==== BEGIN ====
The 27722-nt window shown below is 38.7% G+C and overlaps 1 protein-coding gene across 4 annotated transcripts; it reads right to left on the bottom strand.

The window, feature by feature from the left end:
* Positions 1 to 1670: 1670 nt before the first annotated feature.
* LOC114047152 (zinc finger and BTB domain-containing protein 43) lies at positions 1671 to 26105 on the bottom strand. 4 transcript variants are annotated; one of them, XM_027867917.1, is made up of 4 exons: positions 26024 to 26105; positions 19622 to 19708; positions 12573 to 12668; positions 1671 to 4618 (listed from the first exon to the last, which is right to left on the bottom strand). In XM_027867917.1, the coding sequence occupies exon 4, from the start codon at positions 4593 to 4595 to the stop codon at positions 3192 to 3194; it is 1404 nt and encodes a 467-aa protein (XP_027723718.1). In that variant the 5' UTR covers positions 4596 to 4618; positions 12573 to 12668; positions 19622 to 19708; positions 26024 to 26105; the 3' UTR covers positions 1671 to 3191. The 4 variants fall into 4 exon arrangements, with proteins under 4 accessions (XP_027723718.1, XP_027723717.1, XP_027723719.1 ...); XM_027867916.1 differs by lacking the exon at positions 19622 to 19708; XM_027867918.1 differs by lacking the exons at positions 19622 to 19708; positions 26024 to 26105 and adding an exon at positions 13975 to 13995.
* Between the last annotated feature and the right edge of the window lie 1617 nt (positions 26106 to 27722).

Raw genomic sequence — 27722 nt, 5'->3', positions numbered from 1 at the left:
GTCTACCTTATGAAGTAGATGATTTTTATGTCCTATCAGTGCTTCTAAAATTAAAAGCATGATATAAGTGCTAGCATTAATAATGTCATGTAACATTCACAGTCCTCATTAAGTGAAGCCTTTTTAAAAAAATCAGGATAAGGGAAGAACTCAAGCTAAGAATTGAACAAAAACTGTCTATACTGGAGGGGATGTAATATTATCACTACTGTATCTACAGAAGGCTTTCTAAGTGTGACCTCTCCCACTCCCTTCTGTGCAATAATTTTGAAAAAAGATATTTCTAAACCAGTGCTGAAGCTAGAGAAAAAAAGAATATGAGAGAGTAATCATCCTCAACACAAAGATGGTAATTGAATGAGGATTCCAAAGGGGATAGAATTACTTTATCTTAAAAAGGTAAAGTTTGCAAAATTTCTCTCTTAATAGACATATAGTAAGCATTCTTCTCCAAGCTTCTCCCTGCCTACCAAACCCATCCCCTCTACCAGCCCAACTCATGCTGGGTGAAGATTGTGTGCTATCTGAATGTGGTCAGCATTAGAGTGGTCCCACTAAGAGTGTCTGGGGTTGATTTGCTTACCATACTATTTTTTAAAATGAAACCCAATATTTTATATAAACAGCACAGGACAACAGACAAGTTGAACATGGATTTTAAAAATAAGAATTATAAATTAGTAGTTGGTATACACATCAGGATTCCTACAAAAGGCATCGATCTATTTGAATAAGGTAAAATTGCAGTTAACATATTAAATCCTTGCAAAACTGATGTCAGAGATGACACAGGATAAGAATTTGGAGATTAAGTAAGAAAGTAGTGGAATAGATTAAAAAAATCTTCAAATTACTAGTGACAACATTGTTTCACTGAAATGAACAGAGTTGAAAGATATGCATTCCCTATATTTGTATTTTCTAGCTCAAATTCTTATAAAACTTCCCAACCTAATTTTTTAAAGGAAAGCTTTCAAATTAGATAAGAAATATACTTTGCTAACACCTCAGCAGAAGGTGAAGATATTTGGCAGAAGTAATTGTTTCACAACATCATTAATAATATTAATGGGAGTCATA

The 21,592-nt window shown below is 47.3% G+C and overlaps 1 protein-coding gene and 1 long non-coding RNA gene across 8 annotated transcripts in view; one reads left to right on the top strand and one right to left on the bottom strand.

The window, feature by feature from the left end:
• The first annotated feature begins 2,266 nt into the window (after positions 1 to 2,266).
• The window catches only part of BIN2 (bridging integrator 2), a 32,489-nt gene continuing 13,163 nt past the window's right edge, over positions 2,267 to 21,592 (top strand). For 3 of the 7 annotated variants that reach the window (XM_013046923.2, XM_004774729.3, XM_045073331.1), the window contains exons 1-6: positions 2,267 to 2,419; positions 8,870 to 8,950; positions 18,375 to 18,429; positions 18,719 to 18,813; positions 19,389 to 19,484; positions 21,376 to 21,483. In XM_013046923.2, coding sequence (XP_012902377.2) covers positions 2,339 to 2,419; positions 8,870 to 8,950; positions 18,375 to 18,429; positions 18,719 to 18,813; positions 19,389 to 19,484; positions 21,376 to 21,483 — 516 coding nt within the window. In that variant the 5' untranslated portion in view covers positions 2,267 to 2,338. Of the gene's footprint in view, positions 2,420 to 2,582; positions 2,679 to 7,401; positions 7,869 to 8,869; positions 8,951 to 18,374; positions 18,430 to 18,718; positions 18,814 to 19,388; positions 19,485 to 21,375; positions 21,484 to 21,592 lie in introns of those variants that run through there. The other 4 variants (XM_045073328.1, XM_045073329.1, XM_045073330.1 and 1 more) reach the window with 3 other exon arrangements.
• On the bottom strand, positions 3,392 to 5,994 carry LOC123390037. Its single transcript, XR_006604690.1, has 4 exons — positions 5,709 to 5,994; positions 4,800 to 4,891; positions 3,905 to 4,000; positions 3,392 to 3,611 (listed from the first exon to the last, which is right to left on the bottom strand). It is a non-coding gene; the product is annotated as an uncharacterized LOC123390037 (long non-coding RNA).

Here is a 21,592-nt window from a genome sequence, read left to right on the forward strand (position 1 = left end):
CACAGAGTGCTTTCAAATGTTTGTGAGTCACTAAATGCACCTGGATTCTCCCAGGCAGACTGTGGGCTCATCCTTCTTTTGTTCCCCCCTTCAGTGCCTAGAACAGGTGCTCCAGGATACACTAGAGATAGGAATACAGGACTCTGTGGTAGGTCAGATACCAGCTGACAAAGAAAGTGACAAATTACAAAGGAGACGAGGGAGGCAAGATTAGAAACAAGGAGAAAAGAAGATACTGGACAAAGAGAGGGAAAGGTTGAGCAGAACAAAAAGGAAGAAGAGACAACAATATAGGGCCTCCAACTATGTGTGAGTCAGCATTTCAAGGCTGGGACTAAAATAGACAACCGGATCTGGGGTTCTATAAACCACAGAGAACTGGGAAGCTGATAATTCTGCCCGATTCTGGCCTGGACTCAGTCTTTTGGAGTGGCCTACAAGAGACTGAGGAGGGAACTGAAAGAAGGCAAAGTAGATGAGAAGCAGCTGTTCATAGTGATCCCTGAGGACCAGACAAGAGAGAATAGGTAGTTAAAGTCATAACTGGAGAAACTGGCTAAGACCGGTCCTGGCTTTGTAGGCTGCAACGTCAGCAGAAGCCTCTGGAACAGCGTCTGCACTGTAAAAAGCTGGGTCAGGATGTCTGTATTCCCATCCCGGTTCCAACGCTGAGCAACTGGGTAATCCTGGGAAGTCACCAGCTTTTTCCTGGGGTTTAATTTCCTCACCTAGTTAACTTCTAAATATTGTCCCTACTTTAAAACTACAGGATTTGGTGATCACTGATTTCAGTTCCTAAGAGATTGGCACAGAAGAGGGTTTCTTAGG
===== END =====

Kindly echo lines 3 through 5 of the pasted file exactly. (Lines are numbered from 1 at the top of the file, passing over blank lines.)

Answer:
* Positions 1 to 1670: 1670 nt before the first annotated feature.
* LOC114047152 (zinc finger and BTB domain-containing protein 43) lies at positions 1671 to 26105 on the bottom strand. 4 transcript variants are annotated; one of them, XM_027867917.1, is made up of 4 exons: positions 26024 to 26105; positions 19622 to 19708; positions 12573 to 12668; positions 1671 to 4618 (listed from the first exon to the last, which is right to left on the bottom strand). In XM_027867917.1, the coding sequence occupies exon 4, from the start codon at positions 4593 to 4595 to the stop codon at positions 3192 to 3194; it is 1404 nt and encodes a 467-aa protein (XP_027723718.1). In that variant the 5' UTR covers positions 4596 to 4618; positions 12573 to 12668; positions 19622 to 19708; positions 26024 to 26105; the 3' UTR covers positions 1671 to 3191. The 4 variants fall into 4 exon arrangements, with proteins under 4 accessions (XP_027723718.1, XP_027723717.1, XP_027723719.1 ...); XM_027867916.1 differs by lacking the exon at positions 19622 to 19708; XM_027867918.1 differs by lacking the exons at positions 19622 to 19708; positions 26024 to 26105 and adding an exon at positions 13975 to 13995.
* Between the last annotated feature and the right edge of the window lie 1617 nt (positions 26106 to 27722).